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September 3, 2007 | by  | in Film | [ssba]


This film is a real step towards Michael Moore’s former greatness. While Sicko does not come close to being as good as Roger and Me, it does represent a massive step up from the incoherent Fahrenheit 9/11. His return to form comes from his return to actually having a point to make, which is that free market and profit are completely incompatible with providing health care.

The film starts off showing how completely screwy you are if you do not have health insurance (18,000 preventable deaths each year). Then it moves on to how, even if you have health insurance, you are not in a much better situation anyway. We hear horror story after horror story of people who pay for insurance get sick and the company doing everything in its immense power to cut costs and refuse a payout. No matter what you think of Moore’s political views, these often-fatal tragedies will have an emotional impact. Moore then takes us on a journey to Canada, France and Britain looking at those countries’ universal free health care systems. The final part of Sicko looks at how not only are the people at the bottom of the system doomed to go without medical treatment, but also people we proclaim as heroes, such as 9/11 rescue workers. The government and insurance companies provided them with so little help when they suffered illnesses while working at ground zero. This is contrasted with the help they get when Moore takes them to one of America greatest enemies, Cuba.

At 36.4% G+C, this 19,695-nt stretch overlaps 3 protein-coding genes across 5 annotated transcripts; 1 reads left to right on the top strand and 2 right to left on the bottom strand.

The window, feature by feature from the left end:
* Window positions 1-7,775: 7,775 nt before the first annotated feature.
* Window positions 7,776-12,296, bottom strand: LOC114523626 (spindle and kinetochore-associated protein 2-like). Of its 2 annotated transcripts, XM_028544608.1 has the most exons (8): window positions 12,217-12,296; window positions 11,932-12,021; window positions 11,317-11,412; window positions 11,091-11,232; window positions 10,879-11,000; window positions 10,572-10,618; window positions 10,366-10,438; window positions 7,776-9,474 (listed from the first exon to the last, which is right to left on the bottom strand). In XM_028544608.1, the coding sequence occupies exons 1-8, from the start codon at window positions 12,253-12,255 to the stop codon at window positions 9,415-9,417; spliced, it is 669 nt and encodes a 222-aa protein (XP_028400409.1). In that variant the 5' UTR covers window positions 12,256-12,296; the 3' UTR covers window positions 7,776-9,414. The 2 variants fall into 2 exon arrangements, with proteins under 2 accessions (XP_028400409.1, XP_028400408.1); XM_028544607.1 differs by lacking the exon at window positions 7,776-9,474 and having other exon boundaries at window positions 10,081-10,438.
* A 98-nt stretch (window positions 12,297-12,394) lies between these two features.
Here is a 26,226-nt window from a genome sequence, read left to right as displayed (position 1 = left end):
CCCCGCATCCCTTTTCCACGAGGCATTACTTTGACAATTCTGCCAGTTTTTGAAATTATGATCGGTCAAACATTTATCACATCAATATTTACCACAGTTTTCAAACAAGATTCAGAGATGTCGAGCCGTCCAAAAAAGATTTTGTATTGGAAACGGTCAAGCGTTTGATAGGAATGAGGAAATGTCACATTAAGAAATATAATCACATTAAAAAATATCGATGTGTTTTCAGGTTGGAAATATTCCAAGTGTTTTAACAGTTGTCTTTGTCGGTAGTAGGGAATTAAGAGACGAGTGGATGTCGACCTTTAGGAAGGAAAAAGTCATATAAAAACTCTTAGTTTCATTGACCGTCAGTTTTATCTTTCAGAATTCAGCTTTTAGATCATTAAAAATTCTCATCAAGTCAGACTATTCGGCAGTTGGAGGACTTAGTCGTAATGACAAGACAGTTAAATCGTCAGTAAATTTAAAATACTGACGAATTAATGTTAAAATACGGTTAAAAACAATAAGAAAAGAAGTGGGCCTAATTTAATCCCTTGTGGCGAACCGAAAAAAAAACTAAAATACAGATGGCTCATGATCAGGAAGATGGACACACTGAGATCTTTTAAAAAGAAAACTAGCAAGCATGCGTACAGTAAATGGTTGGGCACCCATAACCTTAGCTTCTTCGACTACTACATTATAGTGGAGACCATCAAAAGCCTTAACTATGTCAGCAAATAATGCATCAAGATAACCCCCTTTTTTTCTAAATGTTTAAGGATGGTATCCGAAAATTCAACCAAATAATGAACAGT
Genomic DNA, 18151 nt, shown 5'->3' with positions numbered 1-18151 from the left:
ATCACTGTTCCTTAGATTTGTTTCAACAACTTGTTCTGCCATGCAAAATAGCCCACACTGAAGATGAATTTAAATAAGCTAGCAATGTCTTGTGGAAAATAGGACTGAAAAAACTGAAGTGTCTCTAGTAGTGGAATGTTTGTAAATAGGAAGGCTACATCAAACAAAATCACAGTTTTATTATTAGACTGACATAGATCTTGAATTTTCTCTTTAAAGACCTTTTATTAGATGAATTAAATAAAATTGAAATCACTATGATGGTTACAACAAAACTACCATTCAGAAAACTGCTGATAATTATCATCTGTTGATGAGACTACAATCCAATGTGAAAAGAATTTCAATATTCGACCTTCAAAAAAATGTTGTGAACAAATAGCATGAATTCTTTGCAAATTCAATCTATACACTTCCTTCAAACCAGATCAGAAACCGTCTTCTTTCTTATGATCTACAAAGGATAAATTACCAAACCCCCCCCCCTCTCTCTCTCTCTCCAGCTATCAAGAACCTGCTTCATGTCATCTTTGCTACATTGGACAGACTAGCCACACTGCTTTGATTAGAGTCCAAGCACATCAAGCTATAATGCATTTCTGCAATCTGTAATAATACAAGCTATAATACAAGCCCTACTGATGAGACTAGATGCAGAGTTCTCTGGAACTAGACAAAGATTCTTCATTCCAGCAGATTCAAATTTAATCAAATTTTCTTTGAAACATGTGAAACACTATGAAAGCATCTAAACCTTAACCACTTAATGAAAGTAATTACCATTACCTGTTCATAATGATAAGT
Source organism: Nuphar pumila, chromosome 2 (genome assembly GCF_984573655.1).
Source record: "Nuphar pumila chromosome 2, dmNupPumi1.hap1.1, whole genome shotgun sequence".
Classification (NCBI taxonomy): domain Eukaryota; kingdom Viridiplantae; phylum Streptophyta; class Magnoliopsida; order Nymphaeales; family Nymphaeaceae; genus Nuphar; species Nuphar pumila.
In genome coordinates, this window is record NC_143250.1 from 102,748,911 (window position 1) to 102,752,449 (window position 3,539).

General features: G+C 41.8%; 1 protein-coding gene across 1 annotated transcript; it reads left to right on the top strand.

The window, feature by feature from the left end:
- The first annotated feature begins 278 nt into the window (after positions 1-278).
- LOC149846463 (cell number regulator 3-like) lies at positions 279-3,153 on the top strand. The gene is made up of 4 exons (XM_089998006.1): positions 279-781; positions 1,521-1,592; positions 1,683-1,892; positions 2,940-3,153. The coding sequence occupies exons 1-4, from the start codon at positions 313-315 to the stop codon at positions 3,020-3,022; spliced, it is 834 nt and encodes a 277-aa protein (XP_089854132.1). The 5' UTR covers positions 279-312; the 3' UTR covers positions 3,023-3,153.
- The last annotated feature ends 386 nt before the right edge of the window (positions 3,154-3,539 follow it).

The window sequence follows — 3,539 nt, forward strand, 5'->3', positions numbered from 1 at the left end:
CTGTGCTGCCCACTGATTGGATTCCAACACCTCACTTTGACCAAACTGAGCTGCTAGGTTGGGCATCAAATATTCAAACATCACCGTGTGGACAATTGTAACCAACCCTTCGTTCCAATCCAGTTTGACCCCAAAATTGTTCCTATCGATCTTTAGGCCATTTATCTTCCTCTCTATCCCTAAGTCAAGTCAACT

Yet this film does have its weaknesses – Moore’s ever-present self-indulgence, and the high praise for the other universal free health care systems is way over the top (but I guess anything seems great compared to the US system).



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